up in my office i have something that my grandmother carried across the ocean from lithuania to the united states. it was a roman catholic prayer book written in lithuanian. it was contraband in 1911 in lithuania for her to possess it because the russians were in control, and the russians were imposing the orthodox religion and making it difficult to practice the catholic religion. i never knew my grandmother but she was one brave lady to bring three kids across the ocean and to stick in her bag that prayer book that meant so much to her, that prayer book which she could use in the united states of america without the government telling her she couldn't. we have tried to strike the right balance between religion and our democracy from the beginning, and our founding fathers, i believe, got it right. they said three things in the constitution about religion that
each of us would have the freedom to worship as we choose or to choose not to worship. secondly, that the government would not choose a religion, that we would not have an official government religion. and, third, there would be no religious tests for public office in america. i thought those were settled principles, but this presidential campaign suggests otherwise. we had the outrageous suggestion by a republican leader -- by a republican presidential candidate that a muslim should never serve as president of the united states. i would think a man of his background and learning would at least take the time to understand our constitution and the expressed provision which says that he is wrong. there will never be a religious litmus test to serve in public office in the united states. and now this week on the floor of the united states senate, we will have two votes on the issue of abortion. there was a time when this issue came before us frequently, not
so much lately. it is a devic divisive and controversial issue, that is for sure. but this week the republican senate leadership has allowed two of their presidential candidates to raise this issue on the floor of the united states senate. it is no coincidence that this issue comes before us the same week that the pope, the leader of the catholic church, will be addressing a joint session of congress. it is more than a coincidence. this particular bill relates to when a person can terminate a pregnancy. for 47 years, if i am not mistaken -- maybe i have got that calculation slightly wrong -- we've had supreme court guidance on when the government can play a role in thestition about the termination of -- play a role in the decision about the termination of a pregnancy. now there is an effort to change that basic guidance from the roe v. wade decision. each time you step into this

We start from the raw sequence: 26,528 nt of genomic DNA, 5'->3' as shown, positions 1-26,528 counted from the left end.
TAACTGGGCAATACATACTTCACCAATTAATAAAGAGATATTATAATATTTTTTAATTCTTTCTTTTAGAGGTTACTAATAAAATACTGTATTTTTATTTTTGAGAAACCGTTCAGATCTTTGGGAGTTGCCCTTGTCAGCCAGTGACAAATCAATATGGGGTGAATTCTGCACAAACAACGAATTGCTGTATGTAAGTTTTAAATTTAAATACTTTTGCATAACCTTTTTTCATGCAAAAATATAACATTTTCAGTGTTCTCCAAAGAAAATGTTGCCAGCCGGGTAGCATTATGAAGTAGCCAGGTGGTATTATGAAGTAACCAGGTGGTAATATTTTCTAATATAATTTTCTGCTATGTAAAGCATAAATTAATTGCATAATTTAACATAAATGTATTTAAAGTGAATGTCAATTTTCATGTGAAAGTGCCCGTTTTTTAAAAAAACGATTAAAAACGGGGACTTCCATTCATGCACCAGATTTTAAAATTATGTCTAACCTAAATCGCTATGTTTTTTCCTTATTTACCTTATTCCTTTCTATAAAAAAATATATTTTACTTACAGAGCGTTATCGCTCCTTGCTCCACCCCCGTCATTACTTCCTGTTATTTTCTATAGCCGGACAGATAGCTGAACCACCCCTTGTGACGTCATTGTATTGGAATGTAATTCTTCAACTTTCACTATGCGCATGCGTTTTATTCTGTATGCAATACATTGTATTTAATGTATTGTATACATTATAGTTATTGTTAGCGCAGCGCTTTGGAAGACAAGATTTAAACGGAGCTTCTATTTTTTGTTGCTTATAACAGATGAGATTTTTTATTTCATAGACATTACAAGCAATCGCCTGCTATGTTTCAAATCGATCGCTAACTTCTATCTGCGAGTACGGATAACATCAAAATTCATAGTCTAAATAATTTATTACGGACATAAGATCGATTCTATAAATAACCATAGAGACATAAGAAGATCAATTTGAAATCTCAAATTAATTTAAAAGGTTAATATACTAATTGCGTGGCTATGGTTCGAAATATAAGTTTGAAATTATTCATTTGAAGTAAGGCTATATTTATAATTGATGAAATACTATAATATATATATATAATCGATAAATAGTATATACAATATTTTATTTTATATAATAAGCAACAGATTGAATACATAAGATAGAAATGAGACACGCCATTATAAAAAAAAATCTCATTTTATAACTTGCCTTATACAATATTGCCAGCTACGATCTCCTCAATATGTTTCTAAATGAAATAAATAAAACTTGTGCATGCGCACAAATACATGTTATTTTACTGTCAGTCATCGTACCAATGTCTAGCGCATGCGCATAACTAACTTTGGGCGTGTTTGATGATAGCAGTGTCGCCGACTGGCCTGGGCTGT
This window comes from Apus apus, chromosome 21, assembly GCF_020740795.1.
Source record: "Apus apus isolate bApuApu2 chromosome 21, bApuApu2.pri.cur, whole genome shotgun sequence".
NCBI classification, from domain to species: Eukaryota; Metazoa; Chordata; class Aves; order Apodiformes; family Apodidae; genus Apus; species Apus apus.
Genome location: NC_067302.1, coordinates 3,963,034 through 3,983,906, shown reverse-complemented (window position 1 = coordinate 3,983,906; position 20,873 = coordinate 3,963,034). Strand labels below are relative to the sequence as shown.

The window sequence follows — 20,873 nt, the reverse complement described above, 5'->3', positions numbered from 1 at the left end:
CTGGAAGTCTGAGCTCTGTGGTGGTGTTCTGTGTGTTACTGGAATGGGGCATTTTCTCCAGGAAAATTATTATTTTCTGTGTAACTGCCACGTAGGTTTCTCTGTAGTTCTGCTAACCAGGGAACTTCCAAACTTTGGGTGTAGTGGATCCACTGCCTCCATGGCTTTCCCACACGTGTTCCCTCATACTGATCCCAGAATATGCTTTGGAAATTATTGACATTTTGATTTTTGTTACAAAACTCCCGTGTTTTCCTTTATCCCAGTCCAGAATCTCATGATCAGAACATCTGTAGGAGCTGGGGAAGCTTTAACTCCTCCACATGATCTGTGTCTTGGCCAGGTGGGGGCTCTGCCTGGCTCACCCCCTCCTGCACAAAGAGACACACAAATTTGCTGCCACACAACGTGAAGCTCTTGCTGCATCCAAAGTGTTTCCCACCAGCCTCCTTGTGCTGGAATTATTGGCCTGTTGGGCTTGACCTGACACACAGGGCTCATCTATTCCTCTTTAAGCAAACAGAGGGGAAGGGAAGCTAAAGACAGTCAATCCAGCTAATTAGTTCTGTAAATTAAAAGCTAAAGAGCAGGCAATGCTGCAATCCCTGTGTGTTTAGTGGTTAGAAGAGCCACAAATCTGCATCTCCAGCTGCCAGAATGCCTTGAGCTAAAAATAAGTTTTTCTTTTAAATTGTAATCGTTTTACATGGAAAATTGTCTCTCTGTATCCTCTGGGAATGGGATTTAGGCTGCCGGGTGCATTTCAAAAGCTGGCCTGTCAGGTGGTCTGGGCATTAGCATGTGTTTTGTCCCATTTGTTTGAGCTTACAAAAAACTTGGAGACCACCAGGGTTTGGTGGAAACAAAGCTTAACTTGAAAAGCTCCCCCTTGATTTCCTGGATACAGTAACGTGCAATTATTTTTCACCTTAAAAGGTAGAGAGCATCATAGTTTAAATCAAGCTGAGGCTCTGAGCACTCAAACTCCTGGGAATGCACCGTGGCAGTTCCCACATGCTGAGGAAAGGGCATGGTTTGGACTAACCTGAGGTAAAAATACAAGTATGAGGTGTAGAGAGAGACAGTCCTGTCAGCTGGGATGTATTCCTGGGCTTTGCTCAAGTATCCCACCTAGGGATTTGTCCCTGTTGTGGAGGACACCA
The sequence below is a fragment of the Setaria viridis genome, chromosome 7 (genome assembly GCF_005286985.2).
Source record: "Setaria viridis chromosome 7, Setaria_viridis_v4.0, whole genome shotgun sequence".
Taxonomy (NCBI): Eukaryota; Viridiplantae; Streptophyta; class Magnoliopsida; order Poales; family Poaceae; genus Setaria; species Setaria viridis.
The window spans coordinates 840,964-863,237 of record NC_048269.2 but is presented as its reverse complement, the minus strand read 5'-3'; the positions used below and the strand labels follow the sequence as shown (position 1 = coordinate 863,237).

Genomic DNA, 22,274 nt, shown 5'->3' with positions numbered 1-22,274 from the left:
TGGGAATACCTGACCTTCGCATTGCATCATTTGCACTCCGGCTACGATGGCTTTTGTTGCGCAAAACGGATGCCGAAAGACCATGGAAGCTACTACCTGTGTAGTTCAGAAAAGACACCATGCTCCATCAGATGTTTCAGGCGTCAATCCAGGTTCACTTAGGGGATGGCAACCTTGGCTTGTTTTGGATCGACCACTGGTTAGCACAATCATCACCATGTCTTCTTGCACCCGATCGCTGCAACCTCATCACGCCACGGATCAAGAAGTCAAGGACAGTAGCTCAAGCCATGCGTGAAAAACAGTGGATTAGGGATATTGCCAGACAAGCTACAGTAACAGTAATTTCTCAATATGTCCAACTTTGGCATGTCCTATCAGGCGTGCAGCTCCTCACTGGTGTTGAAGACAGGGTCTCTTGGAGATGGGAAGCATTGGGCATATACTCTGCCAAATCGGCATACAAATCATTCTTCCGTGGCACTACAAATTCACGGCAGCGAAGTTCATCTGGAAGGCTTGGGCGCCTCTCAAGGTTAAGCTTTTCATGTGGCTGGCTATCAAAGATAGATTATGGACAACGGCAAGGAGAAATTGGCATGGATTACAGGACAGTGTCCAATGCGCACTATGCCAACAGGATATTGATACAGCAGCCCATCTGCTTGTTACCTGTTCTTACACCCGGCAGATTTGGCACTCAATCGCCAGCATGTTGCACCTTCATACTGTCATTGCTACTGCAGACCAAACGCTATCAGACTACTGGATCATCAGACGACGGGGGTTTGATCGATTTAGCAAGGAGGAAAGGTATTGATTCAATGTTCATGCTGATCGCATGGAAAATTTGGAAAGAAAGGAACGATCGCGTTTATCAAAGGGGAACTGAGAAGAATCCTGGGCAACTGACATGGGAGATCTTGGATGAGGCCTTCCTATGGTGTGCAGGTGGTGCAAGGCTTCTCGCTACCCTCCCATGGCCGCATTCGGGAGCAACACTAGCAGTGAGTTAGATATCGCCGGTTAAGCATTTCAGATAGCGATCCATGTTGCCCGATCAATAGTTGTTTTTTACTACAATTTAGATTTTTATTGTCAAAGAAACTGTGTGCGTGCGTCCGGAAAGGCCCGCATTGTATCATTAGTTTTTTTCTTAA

question, into something which seems as clear as at 20 weeks wilwe'll draw a line and then ar that there cannot be a legal termination of a pregnancy, you find that you're walking into an area of unsent. i remember meeting -- of uncertainty. i remember meeting many years ago a woman from illinois, from the town of napierville. in 1996 she told me a harrowing story of how legislation like the bill before us would have impacted her. she learned late in her pregnancy that the child she was carrying could not survive outside the womb. her doctors diagnosed her bane -- diagnosed her baby with at least nine anomalies, including her cranium being filled with no brain tissue. she also had other complicatio complications. doctors were concerned that if she went through with the pregnancy at that point, she ran the risk of never having another